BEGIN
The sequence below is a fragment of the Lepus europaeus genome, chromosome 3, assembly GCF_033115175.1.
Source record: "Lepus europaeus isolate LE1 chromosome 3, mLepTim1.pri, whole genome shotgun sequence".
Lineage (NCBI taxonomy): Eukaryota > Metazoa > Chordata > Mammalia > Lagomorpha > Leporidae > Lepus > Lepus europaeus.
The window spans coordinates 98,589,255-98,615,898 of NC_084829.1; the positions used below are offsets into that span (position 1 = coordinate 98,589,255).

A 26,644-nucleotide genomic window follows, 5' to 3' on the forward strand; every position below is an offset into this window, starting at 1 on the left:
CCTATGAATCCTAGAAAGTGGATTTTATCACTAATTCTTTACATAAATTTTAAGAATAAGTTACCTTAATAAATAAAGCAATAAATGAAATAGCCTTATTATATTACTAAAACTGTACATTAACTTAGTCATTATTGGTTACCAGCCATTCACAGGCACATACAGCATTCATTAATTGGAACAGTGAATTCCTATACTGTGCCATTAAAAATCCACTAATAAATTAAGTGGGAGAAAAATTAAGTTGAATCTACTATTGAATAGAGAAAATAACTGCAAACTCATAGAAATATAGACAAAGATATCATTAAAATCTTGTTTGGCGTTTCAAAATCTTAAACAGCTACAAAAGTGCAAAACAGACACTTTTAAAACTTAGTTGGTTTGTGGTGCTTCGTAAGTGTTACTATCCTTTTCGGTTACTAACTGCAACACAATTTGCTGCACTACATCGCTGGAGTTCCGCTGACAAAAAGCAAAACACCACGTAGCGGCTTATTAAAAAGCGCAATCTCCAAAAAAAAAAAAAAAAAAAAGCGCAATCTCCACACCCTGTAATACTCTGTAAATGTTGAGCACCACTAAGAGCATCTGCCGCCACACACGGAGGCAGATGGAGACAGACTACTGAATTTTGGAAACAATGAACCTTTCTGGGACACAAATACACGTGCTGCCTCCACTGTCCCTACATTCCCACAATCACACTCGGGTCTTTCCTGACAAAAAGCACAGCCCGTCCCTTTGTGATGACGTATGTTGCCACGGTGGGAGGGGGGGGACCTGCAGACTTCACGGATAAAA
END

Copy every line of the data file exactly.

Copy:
The sequence below is a fragment of the Lepus europaeus genome, chromosome 3, assembly GCF_033115175.1.
Source record: "Lepus europaeus isolate LE1 chromosome 3, mLepTim1.pri, whole genome shotgun sequence".
Lineage (NCBI taxonomy): Eukaryota > Metazoa > Chordata > Mammalia > Lagomorpha > Leporidae > Lepus > Lepus europaeus.
The window spans coordinates 98,589,255-98,615,898 of NC_084829.1; the positions used below are offsets into that span (position 1 = coordinate 98,589,255).

A 26,644-nucleotide genomic window follows, 5' to 3' on the forward strand; every position below is an offset into this window, starting at 1 on the left:
CCTATGAATCCTAGAAAGTGGATTTTATCACTAATTCTTTACATAAATTTTAAGAATAAGTTACCTTAATAAATAAAGCAATAAATGAAATAGCCTTATTATATTACTAAAACTGTACATTAACTTAGTCATTATTGGTTACCAGCCATTCACAGGCACATACAGCATTCATTAATTGGAACAGTGAATTCCTATACTGTGCCATTAAAAATCCACTAATAAATTAAGTGGGAGAAAAATTAAGTTGAATCTACTATTGAATAGAGAAAATAACTGCAAACTCATAGAAATATAGACAAAGATATCATTAAAATCTTGTTTGGCGTTTCAAAATCTTAAACAGCTACAAAAGTGCAAAACAGACACTTTTAAAACTTAGTTGGTTTGTGGTGCTTCGTAAGTGTTACTATCCTTTTCGGTTACTAACTGCAACACAATTTGCTGCACTACATCGCTGGAGTTCCGCTGACAAAAAGCAAAACACCACGTAGCGGCTTATTAAAAAGCGCAATCTCCAAAAAAAAAAAAAAAAAAAAGCGCAATCTCCACACCCTGTAATACTCTGTAAATGTTGAGCACCACTAAGAGCATCTGCCGCCACACACGGAGGCAGATGGAGACAGACTACTGAATTTTGGAAACAATGAACCTTTCTGGGACACAAATACACGTGCTGCCTCCACTGTCCCTACATTCCCACAATCACACTCGGGTCTTTCCTGACAAAAAGCACAGCCCGTCCCTTTGTGATGACGTATGTTGCCACGGTGGGAGGGGGGGGACCTGCAGACTTCACGGATAAAA